I received a comment on my recent post Hand to Mouth from an anonymous reader. It said...
"Finding your hands and now heads getting a bit stale. I assume you produce for resale on Etsy and as long as there are buyers you make what you can. I imagine a more impactful work would be a collection of many hands/heads in one piece but then you would have to charge more and it may not be as profitable. Aren't you getting bored? Please forgive my frank opinion, I only happened upon your blog due to book reviews. I haven't researched your bio, other work, and only see what you post here. Enough said, everyone has to make a living."
While I do not imagine that the person who wrote this comment is likely to be back to my blog reading this post, I do feel compelled to respond. While I absolutely do make art to sell, I am not the least interested in the philosophy "as long as there are buyers you make what you can." Those of you who have followed my blog over time know that I have had very good success with my Etsy shop. I feel extremely lucky about that and do not take it for granted. If in fact my motivation was as "anonymous" suggested, I would still be making the exact same pieces that originally sold well in my shop when it first opened back in 2008.
My work is often based in series. The number of pieces in each series has varied greatly. I do not stop or start a series based on how well or how poorly it sells. When my creative energy and interest in an idea runs dry, I stop. When I have said what I need to say through the artwork, the series ends.
I thank "anonymous" because this comment gave me the opportunity to review the different series I have created. And because I cannot seem to put up a post without images, I get to share them with you too. So take a walk with me down memory lane...
Anonymous asks "aren't you getting bored?" No way, no how! I am still passionately inspired by these hands and the Making Waves series. And I feel excited about the shift in direction that has become my Headliners series. Hands and heads...they are a big part of what makes us who we are, both as people and as artists.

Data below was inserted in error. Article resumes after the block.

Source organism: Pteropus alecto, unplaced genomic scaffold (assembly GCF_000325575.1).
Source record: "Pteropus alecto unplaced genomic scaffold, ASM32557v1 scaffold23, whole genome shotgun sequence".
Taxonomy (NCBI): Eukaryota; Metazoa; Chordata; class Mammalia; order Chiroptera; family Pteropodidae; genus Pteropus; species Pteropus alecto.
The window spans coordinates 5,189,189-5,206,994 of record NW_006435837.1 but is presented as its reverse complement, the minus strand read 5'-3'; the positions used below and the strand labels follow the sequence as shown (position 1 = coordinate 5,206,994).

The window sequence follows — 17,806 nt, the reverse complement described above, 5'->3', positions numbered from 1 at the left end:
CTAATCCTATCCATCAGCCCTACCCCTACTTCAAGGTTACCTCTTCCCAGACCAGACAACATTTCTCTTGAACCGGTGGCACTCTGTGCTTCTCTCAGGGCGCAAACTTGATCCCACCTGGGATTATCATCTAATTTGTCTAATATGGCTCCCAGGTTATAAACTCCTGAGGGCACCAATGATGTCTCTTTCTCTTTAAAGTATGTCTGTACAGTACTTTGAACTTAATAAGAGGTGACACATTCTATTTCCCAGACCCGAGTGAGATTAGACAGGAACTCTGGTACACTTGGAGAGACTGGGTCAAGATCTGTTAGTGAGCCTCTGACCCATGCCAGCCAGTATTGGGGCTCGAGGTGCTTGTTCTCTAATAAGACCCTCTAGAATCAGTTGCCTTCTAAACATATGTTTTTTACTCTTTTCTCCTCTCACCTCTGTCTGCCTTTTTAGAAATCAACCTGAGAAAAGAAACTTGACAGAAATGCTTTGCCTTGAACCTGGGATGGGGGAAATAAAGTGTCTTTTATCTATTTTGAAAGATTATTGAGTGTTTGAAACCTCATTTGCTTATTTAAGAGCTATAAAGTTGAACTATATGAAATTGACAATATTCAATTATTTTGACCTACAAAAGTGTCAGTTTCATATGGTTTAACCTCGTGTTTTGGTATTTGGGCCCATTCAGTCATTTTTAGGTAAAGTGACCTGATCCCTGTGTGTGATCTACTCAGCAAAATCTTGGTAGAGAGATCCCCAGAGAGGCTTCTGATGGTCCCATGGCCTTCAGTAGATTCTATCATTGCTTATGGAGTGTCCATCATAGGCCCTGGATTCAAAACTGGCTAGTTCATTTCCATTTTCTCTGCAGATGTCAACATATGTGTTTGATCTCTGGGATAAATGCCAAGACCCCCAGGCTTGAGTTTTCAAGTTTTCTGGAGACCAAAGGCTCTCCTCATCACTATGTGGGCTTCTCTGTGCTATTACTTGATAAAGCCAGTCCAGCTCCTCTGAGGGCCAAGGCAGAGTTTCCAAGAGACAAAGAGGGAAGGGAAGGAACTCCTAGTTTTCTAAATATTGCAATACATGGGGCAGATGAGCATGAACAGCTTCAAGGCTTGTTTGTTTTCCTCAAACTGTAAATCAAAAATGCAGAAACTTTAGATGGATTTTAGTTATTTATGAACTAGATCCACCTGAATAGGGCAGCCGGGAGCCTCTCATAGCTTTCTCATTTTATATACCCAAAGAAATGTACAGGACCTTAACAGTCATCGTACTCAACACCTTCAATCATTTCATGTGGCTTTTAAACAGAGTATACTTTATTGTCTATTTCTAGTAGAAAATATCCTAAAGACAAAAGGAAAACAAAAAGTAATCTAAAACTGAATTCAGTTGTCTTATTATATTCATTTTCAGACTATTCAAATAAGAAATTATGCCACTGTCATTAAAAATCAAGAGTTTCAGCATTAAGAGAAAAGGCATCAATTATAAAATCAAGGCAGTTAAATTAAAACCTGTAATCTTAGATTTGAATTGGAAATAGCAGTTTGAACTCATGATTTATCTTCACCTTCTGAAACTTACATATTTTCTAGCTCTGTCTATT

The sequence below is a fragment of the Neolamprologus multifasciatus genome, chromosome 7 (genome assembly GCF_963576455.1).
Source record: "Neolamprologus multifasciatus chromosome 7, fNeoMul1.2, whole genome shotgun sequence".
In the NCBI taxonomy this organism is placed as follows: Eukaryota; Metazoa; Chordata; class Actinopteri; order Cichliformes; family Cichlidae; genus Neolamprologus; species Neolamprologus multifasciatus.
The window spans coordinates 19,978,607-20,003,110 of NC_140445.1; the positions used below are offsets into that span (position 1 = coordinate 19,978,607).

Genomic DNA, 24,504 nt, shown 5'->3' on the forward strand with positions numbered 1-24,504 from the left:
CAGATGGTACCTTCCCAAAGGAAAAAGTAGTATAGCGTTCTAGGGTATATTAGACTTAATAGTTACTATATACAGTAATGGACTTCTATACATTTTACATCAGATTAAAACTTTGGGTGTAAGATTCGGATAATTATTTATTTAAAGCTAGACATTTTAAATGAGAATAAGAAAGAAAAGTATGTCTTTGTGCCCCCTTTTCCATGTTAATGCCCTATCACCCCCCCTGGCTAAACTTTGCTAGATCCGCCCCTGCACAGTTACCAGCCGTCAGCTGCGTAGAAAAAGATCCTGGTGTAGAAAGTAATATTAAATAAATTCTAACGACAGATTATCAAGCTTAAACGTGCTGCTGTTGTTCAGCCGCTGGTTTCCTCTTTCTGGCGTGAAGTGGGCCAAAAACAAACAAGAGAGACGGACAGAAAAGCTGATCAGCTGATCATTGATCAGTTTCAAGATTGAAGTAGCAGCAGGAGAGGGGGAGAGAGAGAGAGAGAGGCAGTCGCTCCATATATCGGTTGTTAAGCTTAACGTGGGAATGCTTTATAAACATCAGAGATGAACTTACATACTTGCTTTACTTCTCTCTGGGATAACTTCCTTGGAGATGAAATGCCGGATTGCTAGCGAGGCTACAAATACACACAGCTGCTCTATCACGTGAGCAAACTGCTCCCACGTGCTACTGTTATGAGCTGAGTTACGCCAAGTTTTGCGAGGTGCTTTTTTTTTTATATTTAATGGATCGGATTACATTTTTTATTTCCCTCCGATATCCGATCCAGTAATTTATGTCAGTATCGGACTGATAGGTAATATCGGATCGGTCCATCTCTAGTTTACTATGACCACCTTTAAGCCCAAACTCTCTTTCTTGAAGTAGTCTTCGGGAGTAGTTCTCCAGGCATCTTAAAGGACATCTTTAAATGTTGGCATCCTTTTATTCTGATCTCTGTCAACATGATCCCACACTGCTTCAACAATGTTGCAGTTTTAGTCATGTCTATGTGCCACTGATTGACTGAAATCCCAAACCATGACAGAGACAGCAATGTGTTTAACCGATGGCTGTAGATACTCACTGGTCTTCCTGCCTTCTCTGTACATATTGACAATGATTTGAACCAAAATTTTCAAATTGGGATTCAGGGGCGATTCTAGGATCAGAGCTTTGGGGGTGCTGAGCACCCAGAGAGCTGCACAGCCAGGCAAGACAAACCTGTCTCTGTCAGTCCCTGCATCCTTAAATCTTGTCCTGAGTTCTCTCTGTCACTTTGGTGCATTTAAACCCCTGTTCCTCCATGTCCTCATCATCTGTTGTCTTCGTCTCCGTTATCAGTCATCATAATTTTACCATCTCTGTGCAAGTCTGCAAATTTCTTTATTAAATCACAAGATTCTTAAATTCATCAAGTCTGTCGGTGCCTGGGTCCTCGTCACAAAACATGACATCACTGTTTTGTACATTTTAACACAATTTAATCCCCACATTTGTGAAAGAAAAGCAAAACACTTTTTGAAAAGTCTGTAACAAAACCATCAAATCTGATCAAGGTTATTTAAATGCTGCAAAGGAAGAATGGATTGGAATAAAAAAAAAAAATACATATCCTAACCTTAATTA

This comment also has me thinking about "blogland", which I see as a very unique and special world unto itself. It is a place filled with support, reinforcement, compassion, and positivity. This world is often far removed from the "real" art world, especially in NYC where I live. All anybody has to do to get a sense of this is to watch the critiques from one episode of Bravo's "Work of Art."
Needless to say, I think most comments we all receive can be characterized as positive. That is true for myself too. I have on occasion read comments left on a few other blogs that were mean spirited and personally insulting and usually the blogger responds with a post. I will admit that I was initially taken aback by reading the above comment left for me, as it is so unusual for comments to be critical. However, I do not consider it negative at all. "Anonymous" has every right to feel that my work "is a bit stale." This is just one person's opinion. And in fact, that this comment has led to this posting and an opportunity for discussion is nothing but a good thing.